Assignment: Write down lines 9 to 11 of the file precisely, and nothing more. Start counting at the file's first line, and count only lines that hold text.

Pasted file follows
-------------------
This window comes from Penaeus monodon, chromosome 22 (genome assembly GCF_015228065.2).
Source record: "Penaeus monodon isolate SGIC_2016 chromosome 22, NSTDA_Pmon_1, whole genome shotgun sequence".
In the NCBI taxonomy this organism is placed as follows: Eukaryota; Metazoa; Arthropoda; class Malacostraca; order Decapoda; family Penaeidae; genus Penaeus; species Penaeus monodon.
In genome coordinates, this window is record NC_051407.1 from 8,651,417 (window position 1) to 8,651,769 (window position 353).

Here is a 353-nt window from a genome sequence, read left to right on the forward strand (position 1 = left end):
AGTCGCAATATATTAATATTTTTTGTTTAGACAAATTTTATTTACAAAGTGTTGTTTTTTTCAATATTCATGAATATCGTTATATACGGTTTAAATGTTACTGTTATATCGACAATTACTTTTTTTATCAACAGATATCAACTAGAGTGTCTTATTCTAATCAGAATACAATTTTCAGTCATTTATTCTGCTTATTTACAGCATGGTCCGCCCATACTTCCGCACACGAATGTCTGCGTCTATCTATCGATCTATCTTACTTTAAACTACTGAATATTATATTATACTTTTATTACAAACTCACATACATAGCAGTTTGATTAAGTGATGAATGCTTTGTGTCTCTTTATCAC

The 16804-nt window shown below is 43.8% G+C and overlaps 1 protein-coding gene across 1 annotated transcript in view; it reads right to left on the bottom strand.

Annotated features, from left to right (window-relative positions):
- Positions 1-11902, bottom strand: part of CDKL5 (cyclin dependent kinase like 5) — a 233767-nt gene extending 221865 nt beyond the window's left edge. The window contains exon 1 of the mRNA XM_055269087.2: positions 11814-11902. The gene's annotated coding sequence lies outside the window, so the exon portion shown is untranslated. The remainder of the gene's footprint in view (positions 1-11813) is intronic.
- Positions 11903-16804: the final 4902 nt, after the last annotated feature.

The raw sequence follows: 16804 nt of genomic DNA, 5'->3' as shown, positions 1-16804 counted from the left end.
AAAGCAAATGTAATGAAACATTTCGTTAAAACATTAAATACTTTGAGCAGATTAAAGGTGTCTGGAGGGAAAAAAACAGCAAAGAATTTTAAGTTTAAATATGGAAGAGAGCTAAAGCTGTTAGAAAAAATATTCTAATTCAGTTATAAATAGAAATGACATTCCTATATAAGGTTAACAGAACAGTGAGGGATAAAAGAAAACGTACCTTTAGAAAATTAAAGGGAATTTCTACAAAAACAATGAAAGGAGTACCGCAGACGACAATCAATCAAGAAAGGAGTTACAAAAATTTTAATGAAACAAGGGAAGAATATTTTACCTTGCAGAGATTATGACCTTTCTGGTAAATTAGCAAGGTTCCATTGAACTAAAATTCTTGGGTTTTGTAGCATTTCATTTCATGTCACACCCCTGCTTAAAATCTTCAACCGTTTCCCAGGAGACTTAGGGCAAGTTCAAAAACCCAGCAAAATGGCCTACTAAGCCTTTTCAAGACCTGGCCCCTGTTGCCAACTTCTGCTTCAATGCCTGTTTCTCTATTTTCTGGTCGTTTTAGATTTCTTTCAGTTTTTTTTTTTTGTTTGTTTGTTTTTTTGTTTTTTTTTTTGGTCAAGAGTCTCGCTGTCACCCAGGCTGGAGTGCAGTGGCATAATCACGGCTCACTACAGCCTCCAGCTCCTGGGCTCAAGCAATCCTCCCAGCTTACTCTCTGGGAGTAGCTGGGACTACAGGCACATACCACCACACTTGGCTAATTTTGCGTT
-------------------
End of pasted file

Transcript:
- Positions 1-11902, bottom strand: part of CDKL5 (cyclin dependent kinase like 5) — a 233767-nt gene extending 221865 nt beyond the window's left edge. The window contains exon 1 of the mRNA XM_055269087.2: positions 11814-11902. The gene's annotated coding sequence lies outside the window, so the exon portion shown is untranslated. The remainder of the gene's footprint in view (positions 1-11813) is intronic.
- Positions 11903-16804: the final 4902 nt, after the last annotated feature.

The raw sequence follows: 16804 nt of genomic DNA, 5'->3' as shown, positions 1-16804 counted from the left end.